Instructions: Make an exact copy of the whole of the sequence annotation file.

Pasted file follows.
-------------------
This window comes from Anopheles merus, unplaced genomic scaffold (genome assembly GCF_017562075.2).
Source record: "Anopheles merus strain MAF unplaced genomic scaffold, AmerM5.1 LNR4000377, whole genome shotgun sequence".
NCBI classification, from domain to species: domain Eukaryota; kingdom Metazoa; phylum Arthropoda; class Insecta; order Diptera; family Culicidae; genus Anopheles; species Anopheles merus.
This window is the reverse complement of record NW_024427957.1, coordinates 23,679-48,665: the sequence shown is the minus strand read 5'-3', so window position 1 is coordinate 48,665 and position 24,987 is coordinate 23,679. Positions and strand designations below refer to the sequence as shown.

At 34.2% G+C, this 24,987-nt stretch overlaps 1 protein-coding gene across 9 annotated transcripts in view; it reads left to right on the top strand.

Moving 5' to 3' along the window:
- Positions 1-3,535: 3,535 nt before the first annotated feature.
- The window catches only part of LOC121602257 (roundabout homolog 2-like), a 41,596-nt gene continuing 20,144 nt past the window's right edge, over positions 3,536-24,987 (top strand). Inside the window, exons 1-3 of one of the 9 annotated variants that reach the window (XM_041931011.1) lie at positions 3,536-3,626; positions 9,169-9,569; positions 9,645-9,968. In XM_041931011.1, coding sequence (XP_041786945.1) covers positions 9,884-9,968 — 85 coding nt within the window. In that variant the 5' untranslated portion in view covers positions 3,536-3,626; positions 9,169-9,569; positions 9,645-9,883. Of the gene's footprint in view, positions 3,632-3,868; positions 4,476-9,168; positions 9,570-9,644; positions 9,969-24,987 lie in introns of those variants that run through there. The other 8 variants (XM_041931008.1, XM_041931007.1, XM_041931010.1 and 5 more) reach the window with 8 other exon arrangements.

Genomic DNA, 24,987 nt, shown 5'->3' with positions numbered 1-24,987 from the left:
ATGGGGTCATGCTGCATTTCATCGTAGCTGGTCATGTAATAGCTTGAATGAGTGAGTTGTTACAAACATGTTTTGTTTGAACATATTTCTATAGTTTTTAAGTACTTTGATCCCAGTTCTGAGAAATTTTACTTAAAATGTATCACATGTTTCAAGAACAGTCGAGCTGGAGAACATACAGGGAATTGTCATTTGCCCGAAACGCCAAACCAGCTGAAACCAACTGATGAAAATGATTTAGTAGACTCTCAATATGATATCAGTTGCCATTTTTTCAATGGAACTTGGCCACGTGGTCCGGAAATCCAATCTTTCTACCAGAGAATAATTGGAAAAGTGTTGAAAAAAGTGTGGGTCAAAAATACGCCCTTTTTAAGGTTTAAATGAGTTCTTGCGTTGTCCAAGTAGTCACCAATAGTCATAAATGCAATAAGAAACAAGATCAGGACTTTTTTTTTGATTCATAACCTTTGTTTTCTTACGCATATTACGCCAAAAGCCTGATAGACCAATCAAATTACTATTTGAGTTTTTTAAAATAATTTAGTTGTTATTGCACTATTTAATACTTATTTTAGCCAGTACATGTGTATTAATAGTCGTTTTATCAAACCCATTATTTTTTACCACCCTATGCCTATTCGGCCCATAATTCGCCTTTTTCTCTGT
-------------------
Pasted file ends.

This window comes from Anopheles merus, unplaced genomic scaffold (genome assembly GCF_017562075.2).
Source record: "Anopheles merus strain MAF unplaced genomic scaffold, AmerM5.1 LNR4000377, whole genome shotgun sequence".
NCBI classification, from domain to species: domain Eukaryota; kingdom Metazoa; phylum Arthropoda; class Insecta; order Diptera; family Culicidae; genus Anopheles; species Anopheles merus.
This window is the reverse complement of record NW_024427957.1, coordinates 23,679-48,665: the sequence shown is the minus strand read 5'-3', so window position 1 is coordinate 48,665 and position 24,987 is coordinate 23,679. Positions and strand designations below refer to the sequence as shown.

At 34.2% G+C, this 24,987-nt stretch overlaps 1 protein-coding gene across 9 annotated transcripts in view; it reads left to right on the top strand.

Moving 5' to 3' along the window:
- Positions 1-3,535: 3,535 nt before the first annotated feature.
- The window catches only part of LOC121602257 (roundabout homolog 2-like), a 41,596-nt gene continuing 20,144 nt past the window's right edge, over positions 3,536-24,987 (top strand). Inside the window, exons 1-3 of one of the 9 annotated variants that reach the window (XM_041931011.1) lie at positions 3,536-3,626; positions 9,169-9,569; positions 9,645-9,968. In XM_041931011.1, coding sequence (XP_041786945.1) covers positions 9,884-9,968 — 85 coding nt within the window. In that variant the 5' untranslated portion in view covers positions 3,536-3,626; positions 9,169-9,569; positions 9,645-9,883. Of the gene's footprint in view, positions 3,632-3,868; positions 4,476-9,168; positions 9,570-9,644; positions 9,969-24,987 lie in introns of those variants that run through there. The other 8 variants (XM_041931008.1, XM_041931007.1, XM_041931010.1 and 5 more) reach the window with 8 other exon arrangements.

Genomic DNA, 24,987 nt, shown 5'->3' with positions numbered 1-24,987 from the left:
ATGGGGTCATGCTGCATTTCATCGTAGCTGGTCATGTAATAGCTTGAATGAGTGAGTTGTTACAAACATGTTTTGTTTGAACATATTTCTATAGTTTTTAAGTACTTTGATCCCAGTTCTGAGAAATTTTACTTAAAATGTATCACATGTTTCAAGAACAGTCGAGCTGGAGAACATACAGGGAATTGTCATTTGCCCGAAACGCCAAACCAGCTGAAACCAACTGATGAAAATGATTTAGTAGACTCTCAATATGATATCAGTTGCCATTTTTTCAATGGAACTTGGCCACGTGGTCCGGAAATCCAATCTTTCTACCAGAGAATAATTGGAAAAGTGTTGAAAAAAGTGTGGGTCAAAAATACGCCCTTTTTAAGGTTTAAATGAGTTCTTGCGTTGTCCAAGTAGTCACCAATAGTCATAAATGCAATAAGAAACAAGATCAGGACTTTTTTTTTGATTCATAACCTTTGTTTTCTTACGCATATTACGCCAAAAGCCTGATAGACCAATCAAATTACTATTTGAGTTTTTTAAAATAATTTAGTTGTTATTGCACTATTTAATACTTATTTTAGCCAGTACATGTGTATTAATAGTCGTTTTATCAAACCCATTATTTTTTACCACCCTATGCCTATTCGGCCCATAATTCGCCTTTTTCTCTGT